I am skeptical about whether a politically chosen advisory board is an effective venue for credit unions to influence NCUA. Both the Federal Reserve and CFPB have advisory boards in which credit unions are members.
Whether these forums are more than a public relations event is difficult to determine. Therefore, I thought listening to an actual proceeding of the FDIC’s Advisory Committee could be useful.
A Four-Hour Advisory Board Experience
On July 28, the FDIC held its semiannual meeting of its 18-person Advisory Committee on Community Banking. Established in 2009, the representatives are CEOs from stock, mutual and private community banking firms. Due to the Covid situation, the meeting was held virtually with video so anyone could watch. Normally the dialogue would be private.
The meeting began with the CEOs’ descriptions of the state of their institutions and local economies. Reports were from smaller communities in New Hampshire, North Carolina, Kentucky and Iowa, to name a few. These five-minute updates were impressive. These senior executives talked about internal responses to Covid shutdowns, the distribution of PPP loans, buildups of cash savings, requests for loan deferrals and other shared experiences in the current environment.
The CEOs were articulate and prepared. Their firms ranged in size from $100 million to just over $1 billion in assets. Three specifically mentioned credit union competition. The North Dakota CEO gave the example of a credit union making a $1 million commercial real estate loan for a property in foreclosure at a rate of 1%. “We can’t compete with that.”
Many spoke of margin compression from the declines in market rates. This revenue loss being partially offset by loan origination fees, especially mortgages, and gains on investment sales.
Each gave updates on their local economies: the loss of revenue from tourism, the prospects for good crop harvests, the decline from local unemployment peaks and one example of refinancing a loan to their local municipality thus saving the city over $500,000 in interest.
Several offered recent exam experiences, one with the new “remote” process. Comments on FDIC policy were suggested. For example, a request the agency keep a moratorium on new ILC banking charters for firms like Walmart.
All in all, these brief financial, economic and management summaries were thoughtful, detailed and eloquent testimonials about community bankers’ multiple roles in the current climate.
Then Two Hours of Agency Updates
The rest of the four-hour meeting was centered around FDIC briefings including:
- An economic outlook with a focus on commercial real estate and agricultural sectors;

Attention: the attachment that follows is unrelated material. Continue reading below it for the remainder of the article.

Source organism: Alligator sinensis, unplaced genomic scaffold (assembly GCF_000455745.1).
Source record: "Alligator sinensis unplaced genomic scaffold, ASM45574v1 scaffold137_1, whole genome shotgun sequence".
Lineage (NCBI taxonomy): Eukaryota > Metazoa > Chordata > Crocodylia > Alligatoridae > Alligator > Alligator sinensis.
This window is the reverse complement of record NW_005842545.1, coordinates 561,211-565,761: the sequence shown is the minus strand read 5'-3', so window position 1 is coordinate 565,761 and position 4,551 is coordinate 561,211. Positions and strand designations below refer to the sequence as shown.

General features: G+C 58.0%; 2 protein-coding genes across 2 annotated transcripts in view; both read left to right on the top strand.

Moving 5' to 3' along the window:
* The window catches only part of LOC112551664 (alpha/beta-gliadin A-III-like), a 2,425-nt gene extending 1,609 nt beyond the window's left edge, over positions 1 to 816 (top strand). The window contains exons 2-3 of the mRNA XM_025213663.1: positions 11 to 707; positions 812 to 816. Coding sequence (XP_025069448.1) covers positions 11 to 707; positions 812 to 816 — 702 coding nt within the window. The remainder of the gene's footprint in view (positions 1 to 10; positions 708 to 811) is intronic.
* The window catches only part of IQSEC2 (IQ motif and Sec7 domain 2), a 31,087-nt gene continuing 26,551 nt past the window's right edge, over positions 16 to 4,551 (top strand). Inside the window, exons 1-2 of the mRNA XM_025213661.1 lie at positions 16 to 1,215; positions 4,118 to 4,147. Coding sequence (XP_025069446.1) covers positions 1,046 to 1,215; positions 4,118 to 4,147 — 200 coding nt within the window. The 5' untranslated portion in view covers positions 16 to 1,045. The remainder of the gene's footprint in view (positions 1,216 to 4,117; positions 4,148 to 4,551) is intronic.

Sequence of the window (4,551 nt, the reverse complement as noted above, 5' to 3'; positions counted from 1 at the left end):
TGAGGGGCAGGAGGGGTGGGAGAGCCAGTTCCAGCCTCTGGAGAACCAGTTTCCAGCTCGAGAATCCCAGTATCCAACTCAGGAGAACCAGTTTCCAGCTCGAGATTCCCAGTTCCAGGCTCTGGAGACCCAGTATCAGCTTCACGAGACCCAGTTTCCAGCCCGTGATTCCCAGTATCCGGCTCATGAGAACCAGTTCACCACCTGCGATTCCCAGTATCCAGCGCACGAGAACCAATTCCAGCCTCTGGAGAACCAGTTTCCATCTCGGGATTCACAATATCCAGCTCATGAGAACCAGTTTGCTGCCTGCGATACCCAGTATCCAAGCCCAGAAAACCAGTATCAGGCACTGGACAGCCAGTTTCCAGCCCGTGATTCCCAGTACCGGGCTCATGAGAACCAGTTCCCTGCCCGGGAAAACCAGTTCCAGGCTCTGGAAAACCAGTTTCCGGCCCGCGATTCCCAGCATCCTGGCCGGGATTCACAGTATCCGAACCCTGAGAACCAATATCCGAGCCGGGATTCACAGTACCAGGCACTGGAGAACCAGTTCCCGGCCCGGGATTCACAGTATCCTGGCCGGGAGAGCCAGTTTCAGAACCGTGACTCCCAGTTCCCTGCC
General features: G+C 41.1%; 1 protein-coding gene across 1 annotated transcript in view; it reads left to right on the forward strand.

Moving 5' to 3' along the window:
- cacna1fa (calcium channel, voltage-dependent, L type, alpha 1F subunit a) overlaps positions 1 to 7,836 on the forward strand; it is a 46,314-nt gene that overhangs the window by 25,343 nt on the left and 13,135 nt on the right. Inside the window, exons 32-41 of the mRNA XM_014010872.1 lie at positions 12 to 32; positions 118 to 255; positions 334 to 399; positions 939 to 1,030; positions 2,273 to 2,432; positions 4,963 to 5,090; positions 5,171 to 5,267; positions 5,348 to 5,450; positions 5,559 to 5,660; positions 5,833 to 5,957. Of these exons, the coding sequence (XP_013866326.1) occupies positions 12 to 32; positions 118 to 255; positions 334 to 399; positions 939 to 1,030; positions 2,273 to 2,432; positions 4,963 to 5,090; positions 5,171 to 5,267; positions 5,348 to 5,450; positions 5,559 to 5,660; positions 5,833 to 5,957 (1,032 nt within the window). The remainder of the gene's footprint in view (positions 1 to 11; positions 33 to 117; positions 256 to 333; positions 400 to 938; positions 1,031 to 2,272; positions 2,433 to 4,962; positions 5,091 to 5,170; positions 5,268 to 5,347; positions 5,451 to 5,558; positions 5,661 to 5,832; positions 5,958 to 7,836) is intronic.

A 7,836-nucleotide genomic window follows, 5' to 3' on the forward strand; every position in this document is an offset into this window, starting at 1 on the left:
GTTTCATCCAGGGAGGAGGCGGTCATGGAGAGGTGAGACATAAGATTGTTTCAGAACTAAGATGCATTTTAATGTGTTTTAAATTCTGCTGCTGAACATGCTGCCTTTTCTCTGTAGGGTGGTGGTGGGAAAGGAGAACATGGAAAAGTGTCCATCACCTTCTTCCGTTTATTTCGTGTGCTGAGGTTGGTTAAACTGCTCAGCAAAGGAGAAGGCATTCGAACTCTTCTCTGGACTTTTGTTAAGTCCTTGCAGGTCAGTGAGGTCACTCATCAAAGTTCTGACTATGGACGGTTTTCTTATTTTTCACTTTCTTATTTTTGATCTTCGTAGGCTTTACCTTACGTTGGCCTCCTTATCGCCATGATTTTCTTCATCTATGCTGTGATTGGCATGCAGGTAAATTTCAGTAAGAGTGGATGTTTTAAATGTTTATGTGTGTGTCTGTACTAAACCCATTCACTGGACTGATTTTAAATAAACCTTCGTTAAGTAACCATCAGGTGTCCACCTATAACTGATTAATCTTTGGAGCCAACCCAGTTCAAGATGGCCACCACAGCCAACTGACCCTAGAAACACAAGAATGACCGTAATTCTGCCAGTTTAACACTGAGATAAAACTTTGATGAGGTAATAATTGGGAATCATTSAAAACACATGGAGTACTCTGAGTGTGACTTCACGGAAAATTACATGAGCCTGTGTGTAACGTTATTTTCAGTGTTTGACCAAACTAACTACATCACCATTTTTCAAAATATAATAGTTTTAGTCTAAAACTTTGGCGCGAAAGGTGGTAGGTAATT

- A report from a subcommittee on Minority Depository Policy;
- Updates on deferral accounting changes mandated under the CARES act, the lowering of the bank leverage ratio requirement from 9% to 8%, loan appraisal deferrals and related call report revisions;
- A CECL update by a FASB board member;
- FDIC’s diversity and inclusion program information;
- Changes in how the FDIC insurance fee would exempt CARES Act loans;
- A description of the Rapid Prototyping Project. The goal is to make the current call report process obsolete by using the latest technology. There were 30 companies invited to provide concept papers, followed by a 90-day period to develop a demo, and another 90 days to prototype the new model.
Was the Advisory Board Example Instructive?
The most informative or “real” part of the day for me were the bankers’ conversations. The FDIC presentations were dry, general policy updates with little interaction. They elaborated on decisions already in place. They were staff briefings. There was little give and take. The two hours of staff slides were a useful reminder of how regulatory “burdens” do not lessen even in a pandemic.
My assessment was that the bankers were more in touch with the realities in their communities than what the FDIC presented. Each FDIC update, even the pandemic “accommodations,” ended with the same caveat: “subject to proper risk management.” Even though the CEOs had spent several hours demonstrating their management competencies, the FDIC’s focus was on more rules or reinterpretations of existing ones.
The proceedings were polite. Both sides appreciated the event. But the impression I was left with was while the FDIC might hear, they do not listen. This was not a democratic or collaborative process.
I don’t believe this is a model for credit unions. For the NCUA has a different structure, oversees a unique financial design, and manages cooperative resources meant to benefit the industry. To be a meaningful process, it would have to be collaborative in both design and outcomes.
However even if an advisory board were just for show, a live virtual open meeting could still be an eye opener for viewers.